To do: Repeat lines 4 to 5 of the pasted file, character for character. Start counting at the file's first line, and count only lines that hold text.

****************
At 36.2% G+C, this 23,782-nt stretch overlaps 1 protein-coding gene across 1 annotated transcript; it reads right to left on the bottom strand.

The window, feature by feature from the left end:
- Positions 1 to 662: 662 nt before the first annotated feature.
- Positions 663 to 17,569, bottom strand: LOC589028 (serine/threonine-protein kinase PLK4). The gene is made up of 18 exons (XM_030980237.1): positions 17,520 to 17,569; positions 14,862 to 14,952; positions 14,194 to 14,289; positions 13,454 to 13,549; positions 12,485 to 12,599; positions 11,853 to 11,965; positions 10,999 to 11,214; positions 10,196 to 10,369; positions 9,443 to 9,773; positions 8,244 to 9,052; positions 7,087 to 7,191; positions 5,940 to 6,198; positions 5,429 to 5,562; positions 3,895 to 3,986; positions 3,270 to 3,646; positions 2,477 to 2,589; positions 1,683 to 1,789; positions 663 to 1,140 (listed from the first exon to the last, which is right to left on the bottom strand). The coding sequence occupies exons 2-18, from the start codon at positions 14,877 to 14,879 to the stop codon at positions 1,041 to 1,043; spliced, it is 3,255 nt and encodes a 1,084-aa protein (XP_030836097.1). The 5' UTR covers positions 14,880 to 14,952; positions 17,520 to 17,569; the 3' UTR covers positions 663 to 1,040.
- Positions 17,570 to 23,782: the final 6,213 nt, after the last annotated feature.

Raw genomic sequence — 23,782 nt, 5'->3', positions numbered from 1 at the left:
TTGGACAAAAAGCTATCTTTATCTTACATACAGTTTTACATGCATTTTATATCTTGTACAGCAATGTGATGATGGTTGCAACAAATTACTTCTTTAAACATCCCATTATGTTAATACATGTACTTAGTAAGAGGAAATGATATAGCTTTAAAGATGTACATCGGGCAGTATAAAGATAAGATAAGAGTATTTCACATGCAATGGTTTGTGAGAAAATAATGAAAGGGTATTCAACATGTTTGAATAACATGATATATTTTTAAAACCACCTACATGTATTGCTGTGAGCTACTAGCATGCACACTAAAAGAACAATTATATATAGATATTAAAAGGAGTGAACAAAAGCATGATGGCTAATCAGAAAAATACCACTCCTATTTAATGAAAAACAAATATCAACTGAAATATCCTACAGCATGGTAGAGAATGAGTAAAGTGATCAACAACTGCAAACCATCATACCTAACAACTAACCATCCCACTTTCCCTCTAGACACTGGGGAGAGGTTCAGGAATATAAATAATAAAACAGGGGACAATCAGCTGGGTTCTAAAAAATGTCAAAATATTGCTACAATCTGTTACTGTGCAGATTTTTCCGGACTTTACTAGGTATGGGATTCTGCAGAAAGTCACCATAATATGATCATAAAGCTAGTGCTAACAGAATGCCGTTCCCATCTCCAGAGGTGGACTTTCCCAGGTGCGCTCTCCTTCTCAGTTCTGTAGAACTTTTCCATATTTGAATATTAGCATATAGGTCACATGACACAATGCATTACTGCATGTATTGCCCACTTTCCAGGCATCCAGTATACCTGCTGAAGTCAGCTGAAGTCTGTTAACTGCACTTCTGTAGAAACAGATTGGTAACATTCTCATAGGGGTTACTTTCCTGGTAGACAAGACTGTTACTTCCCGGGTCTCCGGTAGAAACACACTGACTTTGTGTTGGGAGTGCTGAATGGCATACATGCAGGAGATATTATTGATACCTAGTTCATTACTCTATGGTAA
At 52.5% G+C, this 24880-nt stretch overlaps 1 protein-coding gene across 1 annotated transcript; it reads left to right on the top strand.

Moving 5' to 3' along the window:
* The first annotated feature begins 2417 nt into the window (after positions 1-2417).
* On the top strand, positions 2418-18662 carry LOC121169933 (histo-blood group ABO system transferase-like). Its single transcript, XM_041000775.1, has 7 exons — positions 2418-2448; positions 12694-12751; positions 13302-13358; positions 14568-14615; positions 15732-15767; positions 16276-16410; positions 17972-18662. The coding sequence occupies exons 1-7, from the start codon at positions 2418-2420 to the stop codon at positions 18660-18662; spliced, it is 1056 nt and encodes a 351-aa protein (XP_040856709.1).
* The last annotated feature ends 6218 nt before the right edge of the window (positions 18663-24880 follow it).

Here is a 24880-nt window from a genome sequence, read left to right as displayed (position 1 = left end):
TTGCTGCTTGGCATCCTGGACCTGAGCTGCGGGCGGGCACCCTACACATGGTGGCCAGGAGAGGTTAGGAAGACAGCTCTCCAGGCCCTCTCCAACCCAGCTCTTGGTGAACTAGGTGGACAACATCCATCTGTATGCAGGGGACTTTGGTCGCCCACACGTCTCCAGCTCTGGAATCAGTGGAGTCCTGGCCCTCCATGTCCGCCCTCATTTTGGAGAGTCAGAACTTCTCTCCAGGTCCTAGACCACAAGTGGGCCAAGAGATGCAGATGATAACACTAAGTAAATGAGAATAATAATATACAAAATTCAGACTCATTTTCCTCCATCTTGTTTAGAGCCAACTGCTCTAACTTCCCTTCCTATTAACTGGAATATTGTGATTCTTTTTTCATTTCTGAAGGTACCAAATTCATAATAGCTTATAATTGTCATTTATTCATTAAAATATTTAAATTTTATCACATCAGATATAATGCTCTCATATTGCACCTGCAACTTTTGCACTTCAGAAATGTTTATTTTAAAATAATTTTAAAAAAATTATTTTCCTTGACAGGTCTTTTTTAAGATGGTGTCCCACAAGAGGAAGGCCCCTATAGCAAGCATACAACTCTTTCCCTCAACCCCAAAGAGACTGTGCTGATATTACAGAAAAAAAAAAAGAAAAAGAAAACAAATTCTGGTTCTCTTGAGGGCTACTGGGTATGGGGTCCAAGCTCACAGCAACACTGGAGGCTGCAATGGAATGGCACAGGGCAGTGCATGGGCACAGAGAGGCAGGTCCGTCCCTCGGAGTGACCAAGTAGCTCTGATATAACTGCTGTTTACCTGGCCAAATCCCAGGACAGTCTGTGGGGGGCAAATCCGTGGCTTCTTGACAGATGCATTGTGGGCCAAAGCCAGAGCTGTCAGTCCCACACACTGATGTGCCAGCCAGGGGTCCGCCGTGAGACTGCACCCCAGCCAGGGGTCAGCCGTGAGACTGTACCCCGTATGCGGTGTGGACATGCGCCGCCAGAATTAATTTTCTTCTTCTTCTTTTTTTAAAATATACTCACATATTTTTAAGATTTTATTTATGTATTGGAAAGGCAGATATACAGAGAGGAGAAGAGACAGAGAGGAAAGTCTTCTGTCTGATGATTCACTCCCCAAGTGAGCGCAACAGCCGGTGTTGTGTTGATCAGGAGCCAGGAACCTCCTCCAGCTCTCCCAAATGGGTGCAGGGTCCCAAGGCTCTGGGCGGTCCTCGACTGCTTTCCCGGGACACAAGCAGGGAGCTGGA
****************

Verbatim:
- Positions 663 to 17,569, bottom strand: LOC589028 (serine/threonine-protein kinase PLK4). The gene is made up of 18 exons (XM_030980237.1): positions 17,520 to 17,569; positions 14,862 to 14,952; positions 14,194 to 14,289; positions 13,454 to 13,549; positions 12,485 to 12,599; positions 11,853 to 11,965; positions 10,999 to 11,214; positions 10,196 to 10,369; positions 9,443 to 9,773; positions 8,244 to 9,052; positions 7,087 to 7,191; positions 5,940 to 6,198; positions 5,429 to 5,562; positions 3,895 to 3,986; positions 3,270 to 3,646; positions 2,477 to 2,589; positions 1,683 to 1,789; positions 663 to 1,140 (listed from the first exon to the last, which is right to left on the bottom strand). The coding sequence occupies exons 2-18, from the start codon at positions 14,877 to 14,879 to the stop codon at positions 1,041 to 1,043; spliced, it is 3,255 nt and encodes a 1,084-aa protein (XP_030836097.1). The 5' UTR covers positions 14,880 to 14,952; positions 17,520 to 17,569; the 3' UTR covers positions 663 to 1,040.
- Positions 17,570 to 23,782: the final 6,213 nt, after the last annotated feature.